General Service Schedule:

9:00am — Matins
10:00am — Divine Liturgy

7:00pm — Vespers

5:00pm — Great Vespers

Times and services are subject to change. Please check the calendar for the most up-to-date information.

St. Mary Orthodox Church

7223 Roosevelt Ave
Falls Church, Virginia 22042

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See calendar for office hours.

Email: [email protected]

Phone: (703) 280-0770

Drawing of St. Mary's

The History of St. Mary Orthodox Church in Falls Church, VA.

"For where two or three are gathered in my name, there am I among them.” -Matthew 18:20

The founders of Protection of the Holy Mother of God Orthodox Church (“St. Mary Orthodox Church” for short) celebrated our first Divine Liturgy in February 1987. The parish was founded by six Romanian-American families and three converts to Orthodoxy under the tireless leadership of Armand A. Scala. Families attending the first worship service were Scala-Ficken, Georgescu, Harrington, Phile, Robertson, Scala, Sorovacu and Zimmerli. They recognized a great need for an English-language parish in Fairfax County in northern Virginia. Their first church “home " was Dunn Loring United Methodist Church, where they celebrated the Divine Liturgy every Sunday for approximately 2 ½ years. In July 1988 the community was granted "parish" status by our Episcopate, and Fr. Alexander F. C. Webster, Ph.D., was appointed the first permanent parish priest by then Bishop Nathaniel. Today the congregation includes approximately 200 adult members and some 50 Sunday school students.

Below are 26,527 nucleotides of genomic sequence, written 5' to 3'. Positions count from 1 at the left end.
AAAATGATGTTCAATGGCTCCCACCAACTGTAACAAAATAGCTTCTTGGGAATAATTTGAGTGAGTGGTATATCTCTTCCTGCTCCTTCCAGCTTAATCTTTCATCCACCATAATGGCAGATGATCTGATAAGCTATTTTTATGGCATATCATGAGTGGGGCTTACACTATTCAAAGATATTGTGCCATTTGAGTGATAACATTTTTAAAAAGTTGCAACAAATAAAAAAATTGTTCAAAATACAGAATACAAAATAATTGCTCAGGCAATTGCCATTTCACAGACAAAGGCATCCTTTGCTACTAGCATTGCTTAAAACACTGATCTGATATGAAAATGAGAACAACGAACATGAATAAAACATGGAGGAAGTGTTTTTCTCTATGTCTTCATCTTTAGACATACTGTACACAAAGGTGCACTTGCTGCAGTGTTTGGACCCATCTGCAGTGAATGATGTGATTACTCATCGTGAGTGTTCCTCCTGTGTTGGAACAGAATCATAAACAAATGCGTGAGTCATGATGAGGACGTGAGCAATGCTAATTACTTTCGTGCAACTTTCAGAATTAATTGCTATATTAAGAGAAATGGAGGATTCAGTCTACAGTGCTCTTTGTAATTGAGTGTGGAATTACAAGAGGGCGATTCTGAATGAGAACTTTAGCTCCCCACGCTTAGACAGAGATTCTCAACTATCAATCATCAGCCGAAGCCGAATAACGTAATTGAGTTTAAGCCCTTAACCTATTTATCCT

The Lord has always guided the progress of our small community. We have been blessed with uninterrupted services and access s to facilities since our first Liturgy. For six years, until the summer of 1996, our services were held in a former parochial school library at St Phillip's Roman Catholic Church. February 1996, however, began an extraordinary pilgrimage for the parishioners of St. Mary. On Sunday, February 4, 1996, the parish was notified that our host church needed more room for its expanding day care program, and that, consequently, our lease would not be renewed. Within an hour of that stunning news Fr. Alexander was informed that a neighboring church, hardly three miles away, seemed to be for sale. The following Sunday, a parish meeting was held there and the faithful decided to purchase the church. Within a week our small parish miraculously pledged enough to purchase both the church and the accompanying parish parsonage. During the following weeks, our energetic membership worked tirelessly, painting, cleaning, and repairing the church. On August 4, five weeks after we reached a settlement on the property and precisely six months from the day we learned about our termination at St Phillip's School, we celebrated our first Divine Liturgy in our new spiritual home. Divine providence had turned a crisis into a wonderful opportunity and our very own house of worship.